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April 27, 2004



"Haven't you ever seen Dirty Dancing?"

I think the new movement has found its rallying cry...


i was so proud whenever i heard about how many people there were. i wish i could have been there. now, if all those people will help us vote bush out of office...


ok. enough with the pithy one-liners...i read the whole article and was left with a profound sense of "meh"...much like the author, i'm wondering what it's all about.

unless these rights are acutally taken away, the sense of urgency just won't be there. lord knows noone wants to allow it to get to that point, and if it does, those who want to remove these rights are going to be damn sure they're harder to win back than they were the first time.

so what's the answer? or, more rightly, WHO is the answer?


OK, if you're feeling "meh," try this on: What it's all about is defeating Bush. Overturning Roe v. Wade is a very real possibility if this administration sees another term. The issue of choice is the most potent motivator for those 22 million women (under 30) who didn't vote in the last election.


Yeah, I have been meaning to bitchslap you, Mark. Like, what does this even mean? How can you feel "meh" about this? GOD! Slap!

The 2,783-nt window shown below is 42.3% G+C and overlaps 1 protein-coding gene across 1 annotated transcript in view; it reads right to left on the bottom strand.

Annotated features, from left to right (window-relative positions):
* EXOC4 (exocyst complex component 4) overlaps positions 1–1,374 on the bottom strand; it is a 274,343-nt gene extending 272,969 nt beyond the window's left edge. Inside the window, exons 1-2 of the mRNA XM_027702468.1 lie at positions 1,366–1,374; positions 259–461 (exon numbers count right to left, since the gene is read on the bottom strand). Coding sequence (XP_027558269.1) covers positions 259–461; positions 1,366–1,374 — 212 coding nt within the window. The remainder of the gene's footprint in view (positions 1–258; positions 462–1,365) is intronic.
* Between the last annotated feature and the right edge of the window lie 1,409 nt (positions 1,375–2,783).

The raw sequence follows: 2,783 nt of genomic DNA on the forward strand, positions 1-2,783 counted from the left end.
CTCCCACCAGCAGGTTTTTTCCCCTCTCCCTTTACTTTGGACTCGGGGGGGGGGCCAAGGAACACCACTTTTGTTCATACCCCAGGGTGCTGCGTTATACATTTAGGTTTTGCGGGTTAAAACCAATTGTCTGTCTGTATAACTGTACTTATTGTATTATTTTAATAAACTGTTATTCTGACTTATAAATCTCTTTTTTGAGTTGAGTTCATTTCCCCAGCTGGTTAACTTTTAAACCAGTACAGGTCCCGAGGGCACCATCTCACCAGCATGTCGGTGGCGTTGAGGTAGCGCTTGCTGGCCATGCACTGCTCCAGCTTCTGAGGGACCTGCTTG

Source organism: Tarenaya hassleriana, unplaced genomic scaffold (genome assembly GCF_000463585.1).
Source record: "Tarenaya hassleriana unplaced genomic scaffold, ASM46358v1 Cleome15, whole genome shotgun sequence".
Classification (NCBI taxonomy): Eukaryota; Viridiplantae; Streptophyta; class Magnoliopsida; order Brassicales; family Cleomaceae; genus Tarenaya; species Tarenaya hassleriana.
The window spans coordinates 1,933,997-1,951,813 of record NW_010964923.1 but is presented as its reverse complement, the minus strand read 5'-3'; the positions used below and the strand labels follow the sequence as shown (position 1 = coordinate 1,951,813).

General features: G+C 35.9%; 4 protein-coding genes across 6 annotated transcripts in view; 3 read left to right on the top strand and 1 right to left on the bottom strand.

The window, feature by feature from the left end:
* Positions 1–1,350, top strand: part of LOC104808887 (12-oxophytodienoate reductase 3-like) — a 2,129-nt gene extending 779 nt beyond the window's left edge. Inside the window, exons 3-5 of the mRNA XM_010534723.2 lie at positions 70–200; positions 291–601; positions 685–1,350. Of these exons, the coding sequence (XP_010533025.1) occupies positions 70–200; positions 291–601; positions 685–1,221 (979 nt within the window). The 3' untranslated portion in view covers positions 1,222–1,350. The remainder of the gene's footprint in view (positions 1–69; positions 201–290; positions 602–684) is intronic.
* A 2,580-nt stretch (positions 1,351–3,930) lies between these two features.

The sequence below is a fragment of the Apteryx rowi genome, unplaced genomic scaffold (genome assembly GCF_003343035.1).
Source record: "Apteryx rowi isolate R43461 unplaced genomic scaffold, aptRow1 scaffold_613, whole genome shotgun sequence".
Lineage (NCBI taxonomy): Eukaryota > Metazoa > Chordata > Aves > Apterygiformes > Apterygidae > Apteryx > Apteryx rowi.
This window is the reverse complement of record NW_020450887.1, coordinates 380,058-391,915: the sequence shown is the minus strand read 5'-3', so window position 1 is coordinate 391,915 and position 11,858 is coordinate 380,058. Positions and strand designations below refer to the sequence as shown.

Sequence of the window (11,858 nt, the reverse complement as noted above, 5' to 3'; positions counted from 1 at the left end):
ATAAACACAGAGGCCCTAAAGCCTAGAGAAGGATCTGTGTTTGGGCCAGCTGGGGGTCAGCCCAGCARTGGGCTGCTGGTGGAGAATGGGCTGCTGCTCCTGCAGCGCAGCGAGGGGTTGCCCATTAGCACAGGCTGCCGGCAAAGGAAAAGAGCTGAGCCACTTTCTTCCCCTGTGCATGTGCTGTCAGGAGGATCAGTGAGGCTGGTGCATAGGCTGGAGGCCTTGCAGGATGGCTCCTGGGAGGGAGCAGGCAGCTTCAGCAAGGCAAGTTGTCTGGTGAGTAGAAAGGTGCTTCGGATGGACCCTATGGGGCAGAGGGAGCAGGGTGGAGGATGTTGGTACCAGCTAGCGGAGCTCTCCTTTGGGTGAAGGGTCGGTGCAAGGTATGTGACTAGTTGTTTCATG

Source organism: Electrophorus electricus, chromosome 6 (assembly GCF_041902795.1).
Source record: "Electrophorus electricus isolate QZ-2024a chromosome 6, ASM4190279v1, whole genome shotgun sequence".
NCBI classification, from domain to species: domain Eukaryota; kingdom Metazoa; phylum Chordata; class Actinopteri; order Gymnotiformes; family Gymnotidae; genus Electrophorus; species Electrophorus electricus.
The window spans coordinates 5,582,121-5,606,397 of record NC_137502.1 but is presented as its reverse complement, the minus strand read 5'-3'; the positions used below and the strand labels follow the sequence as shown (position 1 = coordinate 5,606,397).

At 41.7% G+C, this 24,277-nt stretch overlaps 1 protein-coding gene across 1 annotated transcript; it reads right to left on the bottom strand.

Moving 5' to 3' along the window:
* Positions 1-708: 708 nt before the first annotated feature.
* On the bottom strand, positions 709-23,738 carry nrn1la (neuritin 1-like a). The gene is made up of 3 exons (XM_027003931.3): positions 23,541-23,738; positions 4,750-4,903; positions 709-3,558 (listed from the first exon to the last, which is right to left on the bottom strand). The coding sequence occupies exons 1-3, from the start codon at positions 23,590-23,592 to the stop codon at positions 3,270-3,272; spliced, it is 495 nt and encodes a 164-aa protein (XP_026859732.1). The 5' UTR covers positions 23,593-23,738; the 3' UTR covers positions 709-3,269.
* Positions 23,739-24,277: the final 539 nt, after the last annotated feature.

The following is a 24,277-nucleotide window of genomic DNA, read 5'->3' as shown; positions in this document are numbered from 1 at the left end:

You want to feel enraged? Think of those young, upscale, more-or-less Republican women. You know who I'm talking about. They're the ones who come up with boneheaded tripe like: "I support Bush because he isn't an appeaser," or "I'm voting for Bush because he really believes in freeing up business," or "I'm voting for Bush because he thinks the same way I do about people being self-reliant," or "we don't want another Clinton in there, do we?" The outrage is that even though they're fertile and fuck like everyone else they don't make the connection that, if they ever got preg., George Bush would force them to have a child (even if it's not part of their career plan). Confront them with the fact that Bush surrounds himself with men who believe they'd even have to have the child of a man who raped them and the typical response you get from Republicans is along the lines of: "yeah, well...". Is it that these twits really believe Democrats would never let Bush do it (never mind that Pelosi and Daschle are totally powerless to stop it), or, is it that if they did need an abortion, they know they'd have the money to just hop on a plane to some liberal state and have it done there? And what about those Republican guys -- those young Bushies working on their MBAs? How many of them would tell their pregnant girlfriends: "No, honey, having an abortion is taking a human life. Instead let's get married and raise the child that Jesus intended us to have"? Instead, I think the response would be more like: A.) "you stupid bitch I thought you were on the pill," and/or B.) "Let's get this taken care of. What's the number for Planned Parenthood?" These are the people who need to be bitch slapped. Of course, I'm open to other opinions.